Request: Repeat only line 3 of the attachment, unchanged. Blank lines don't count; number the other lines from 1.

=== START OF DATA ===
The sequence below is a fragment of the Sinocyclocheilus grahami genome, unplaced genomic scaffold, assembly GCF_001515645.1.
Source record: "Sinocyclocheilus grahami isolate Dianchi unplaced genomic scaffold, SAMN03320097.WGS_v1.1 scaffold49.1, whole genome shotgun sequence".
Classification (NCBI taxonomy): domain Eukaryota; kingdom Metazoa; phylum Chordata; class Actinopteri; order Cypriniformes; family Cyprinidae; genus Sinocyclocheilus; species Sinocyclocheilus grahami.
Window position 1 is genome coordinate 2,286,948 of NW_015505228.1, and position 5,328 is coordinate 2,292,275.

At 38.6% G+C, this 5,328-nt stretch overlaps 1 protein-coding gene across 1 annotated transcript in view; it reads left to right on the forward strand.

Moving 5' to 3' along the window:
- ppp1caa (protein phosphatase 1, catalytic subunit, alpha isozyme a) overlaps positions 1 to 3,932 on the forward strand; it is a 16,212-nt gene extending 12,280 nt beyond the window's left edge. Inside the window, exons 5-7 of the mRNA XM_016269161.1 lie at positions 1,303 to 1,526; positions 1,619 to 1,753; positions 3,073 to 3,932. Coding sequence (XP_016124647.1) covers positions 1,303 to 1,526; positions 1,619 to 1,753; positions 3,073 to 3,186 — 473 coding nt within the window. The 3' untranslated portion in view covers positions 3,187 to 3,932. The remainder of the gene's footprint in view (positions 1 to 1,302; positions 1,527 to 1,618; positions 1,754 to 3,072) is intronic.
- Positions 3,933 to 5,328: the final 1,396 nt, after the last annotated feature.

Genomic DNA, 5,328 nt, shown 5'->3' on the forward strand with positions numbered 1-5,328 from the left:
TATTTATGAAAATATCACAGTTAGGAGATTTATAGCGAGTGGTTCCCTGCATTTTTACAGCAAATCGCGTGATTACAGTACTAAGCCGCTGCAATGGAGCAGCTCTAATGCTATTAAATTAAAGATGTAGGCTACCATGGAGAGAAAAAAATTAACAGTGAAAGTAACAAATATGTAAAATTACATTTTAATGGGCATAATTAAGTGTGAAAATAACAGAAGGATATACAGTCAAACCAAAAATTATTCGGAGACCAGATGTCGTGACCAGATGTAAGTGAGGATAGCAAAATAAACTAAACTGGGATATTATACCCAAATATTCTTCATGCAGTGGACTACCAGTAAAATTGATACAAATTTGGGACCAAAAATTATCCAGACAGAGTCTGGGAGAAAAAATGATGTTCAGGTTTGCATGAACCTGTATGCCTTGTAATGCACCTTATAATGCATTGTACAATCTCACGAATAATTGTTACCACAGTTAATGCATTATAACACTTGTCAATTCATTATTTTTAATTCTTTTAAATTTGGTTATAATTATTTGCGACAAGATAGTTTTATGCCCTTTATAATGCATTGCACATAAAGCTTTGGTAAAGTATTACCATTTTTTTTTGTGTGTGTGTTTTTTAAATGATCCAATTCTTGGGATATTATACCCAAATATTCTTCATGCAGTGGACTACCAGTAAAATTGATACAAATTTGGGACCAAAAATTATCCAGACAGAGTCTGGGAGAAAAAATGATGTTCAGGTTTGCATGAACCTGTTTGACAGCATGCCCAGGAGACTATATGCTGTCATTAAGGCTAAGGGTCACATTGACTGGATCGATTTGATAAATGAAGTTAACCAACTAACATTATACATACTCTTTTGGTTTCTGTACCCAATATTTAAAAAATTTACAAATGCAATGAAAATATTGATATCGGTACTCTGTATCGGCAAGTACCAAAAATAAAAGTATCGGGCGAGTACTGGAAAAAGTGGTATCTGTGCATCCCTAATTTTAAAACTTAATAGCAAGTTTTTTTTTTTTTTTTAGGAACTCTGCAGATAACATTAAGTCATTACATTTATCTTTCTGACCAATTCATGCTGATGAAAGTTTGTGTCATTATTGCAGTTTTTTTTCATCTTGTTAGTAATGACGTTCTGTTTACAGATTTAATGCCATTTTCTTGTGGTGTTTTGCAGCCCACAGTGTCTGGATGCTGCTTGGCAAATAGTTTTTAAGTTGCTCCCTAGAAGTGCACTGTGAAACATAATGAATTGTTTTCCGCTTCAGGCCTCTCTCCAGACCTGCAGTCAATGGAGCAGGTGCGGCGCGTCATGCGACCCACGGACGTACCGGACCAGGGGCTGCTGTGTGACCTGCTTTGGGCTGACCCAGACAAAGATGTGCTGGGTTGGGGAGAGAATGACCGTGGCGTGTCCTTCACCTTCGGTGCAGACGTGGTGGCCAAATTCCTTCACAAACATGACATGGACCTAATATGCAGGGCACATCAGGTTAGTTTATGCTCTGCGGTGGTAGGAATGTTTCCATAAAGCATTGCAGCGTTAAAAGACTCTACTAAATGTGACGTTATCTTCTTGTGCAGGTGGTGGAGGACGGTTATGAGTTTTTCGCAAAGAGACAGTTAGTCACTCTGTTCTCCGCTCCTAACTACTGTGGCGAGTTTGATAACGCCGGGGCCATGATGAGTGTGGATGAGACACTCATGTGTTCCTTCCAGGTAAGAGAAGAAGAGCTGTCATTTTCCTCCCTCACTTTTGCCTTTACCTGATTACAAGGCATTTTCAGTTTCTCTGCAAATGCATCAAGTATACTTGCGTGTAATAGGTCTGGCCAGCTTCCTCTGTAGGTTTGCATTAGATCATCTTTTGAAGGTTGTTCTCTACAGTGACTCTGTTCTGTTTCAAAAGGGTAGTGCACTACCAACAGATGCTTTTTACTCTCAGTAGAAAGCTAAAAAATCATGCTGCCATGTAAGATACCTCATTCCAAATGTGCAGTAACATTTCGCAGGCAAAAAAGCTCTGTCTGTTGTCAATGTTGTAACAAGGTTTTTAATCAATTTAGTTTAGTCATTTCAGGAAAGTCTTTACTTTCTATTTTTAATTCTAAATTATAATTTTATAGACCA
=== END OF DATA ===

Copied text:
Classification (NCBI taxonomy): domain Eukaryota; kingdom Metazoa; phylum Chordata; class Actinopteri; order Cypriniformes; family Cyprinidae; genus Sinocyclocheilus; species Sinocyclocheilus grahami.